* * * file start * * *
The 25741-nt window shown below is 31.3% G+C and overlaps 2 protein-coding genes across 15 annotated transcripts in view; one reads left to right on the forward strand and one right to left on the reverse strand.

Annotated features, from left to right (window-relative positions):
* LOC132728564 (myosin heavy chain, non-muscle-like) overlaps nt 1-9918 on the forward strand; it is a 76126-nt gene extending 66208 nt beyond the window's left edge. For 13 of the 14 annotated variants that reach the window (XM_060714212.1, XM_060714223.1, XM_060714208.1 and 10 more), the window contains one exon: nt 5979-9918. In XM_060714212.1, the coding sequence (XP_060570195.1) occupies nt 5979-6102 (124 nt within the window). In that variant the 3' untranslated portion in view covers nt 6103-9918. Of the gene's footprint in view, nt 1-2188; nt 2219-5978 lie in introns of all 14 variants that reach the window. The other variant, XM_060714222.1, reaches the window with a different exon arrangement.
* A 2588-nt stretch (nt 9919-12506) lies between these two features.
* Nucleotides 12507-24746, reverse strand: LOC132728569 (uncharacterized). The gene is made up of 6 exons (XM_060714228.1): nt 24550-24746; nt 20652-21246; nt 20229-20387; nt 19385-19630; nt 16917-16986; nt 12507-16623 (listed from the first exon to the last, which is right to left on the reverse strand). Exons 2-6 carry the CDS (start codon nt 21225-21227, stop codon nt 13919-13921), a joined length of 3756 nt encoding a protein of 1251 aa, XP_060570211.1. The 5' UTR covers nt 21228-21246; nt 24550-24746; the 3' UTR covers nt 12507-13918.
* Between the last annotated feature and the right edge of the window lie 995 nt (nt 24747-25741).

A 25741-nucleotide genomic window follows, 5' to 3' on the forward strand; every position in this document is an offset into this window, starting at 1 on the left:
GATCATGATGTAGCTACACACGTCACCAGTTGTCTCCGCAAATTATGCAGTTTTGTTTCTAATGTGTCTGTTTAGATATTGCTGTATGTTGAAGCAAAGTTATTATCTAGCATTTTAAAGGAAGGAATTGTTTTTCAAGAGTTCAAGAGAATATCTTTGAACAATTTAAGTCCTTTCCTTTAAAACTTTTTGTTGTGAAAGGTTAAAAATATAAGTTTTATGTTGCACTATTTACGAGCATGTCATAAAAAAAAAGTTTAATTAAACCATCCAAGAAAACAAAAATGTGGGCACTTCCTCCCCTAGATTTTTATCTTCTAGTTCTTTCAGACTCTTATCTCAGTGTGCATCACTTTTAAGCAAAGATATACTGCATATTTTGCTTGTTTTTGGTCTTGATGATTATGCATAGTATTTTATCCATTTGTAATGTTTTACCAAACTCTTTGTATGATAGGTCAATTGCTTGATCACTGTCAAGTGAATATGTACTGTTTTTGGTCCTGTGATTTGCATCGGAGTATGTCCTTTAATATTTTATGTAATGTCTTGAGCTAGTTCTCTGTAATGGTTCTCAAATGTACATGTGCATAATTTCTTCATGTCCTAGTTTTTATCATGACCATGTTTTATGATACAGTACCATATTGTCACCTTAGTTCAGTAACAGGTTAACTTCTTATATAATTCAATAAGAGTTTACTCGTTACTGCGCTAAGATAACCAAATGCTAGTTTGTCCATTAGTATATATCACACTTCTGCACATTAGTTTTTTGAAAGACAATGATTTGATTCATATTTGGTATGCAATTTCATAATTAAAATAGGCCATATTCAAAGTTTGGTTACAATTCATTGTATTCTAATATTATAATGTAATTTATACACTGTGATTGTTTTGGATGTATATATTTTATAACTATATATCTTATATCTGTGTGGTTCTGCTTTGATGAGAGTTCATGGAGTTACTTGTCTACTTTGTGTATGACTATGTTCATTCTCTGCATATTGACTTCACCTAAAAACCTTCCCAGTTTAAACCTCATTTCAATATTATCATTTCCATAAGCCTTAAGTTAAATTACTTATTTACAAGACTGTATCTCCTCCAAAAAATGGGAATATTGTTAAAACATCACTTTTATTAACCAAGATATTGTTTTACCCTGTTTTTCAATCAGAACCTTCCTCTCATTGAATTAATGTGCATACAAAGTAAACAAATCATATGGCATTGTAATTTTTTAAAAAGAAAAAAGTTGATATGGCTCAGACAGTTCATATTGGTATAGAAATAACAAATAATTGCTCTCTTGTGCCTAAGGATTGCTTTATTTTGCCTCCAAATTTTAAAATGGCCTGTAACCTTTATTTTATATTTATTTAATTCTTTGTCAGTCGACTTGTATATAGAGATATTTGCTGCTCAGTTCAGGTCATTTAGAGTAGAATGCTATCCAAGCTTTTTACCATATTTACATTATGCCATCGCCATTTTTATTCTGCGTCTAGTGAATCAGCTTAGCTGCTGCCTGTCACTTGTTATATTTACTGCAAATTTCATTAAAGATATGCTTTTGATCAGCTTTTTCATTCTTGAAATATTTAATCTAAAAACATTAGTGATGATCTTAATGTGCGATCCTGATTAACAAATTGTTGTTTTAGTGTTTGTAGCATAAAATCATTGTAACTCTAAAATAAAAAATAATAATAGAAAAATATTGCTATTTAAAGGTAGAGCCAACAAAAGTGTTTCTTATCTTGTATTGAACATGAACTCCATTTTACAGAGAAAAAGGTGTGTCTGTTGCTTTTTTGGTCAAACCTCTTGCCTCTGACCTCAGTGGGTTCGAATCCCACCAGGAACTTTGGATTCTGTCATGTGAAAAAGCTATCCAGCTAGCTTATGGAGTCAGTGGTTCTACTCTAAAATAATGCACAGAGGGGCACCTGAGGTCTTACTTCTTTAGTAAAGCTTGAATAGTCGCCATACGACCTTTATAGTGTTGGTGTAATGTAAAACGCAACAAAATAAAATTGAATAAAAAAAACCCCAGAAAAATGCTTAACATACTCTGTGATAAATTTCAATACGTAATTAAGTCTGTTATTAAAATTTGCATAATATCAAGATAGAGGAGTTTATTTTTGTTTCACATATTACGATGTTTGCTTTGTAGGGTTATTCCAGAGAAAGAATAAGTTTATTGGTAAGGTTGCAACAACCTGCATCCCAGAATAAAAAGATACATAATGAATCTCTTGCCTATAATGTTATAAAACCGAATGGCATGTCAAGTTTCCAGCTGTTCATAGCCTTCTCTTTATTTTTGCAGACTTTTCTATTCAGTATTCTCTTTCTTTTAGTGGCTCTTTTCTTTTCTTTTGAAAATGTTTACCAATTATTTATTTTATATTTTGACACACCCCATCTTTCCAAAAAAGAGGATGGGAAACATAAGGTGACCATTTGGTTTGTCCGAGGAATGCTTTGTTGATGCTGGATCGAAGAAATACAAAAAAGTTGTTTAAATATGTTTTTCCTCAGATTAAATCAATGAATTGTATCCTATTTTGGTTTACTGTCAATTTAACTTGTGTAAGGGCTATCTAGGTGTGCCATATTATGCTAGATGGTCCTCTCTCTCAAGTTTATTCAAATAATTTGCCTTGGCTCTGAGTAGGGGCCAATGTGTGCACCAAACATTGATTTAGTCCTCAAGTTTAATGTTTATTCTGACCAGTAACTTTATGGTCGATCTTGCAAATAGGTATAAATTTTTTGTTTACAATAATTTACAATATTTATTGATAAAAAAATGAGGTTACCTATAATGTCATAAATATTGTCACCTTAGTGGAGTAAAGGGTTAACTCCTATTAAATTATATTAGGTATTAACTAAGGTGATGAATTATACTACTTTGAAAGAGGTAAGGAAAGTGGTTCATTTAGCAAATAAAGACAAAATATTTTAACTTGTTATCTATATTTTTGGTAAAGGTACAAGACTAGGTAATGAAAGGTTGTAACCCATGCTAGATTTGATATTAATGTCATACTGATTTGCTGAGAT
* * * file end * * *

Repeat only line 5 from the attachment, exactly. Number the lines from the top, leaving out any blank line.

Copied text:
* Nucleotides 12507-24746, reverse strand: LOC132728569 (uncharacterized). The gene is made up of 6 exons (XM_060714228.1): nt 24550-24746; nt 20652-21246; nt 20229-20387; nt 19385-19630; nt 16917-16986; nt 12507-16623 (listed from the first exon to the last, which is right to left on the reverse strand). Exons 2-6 carry the CDS (start codon nt 21225-21227, stop codon nt 13919-13921), a joined length of 3756 nt encoding a protein of 1251 aa, XP_060570211.1. The 5' UTR covers nt 21228-21246; nt 24550-24746; the 3' UTR covers nt 12507-13918.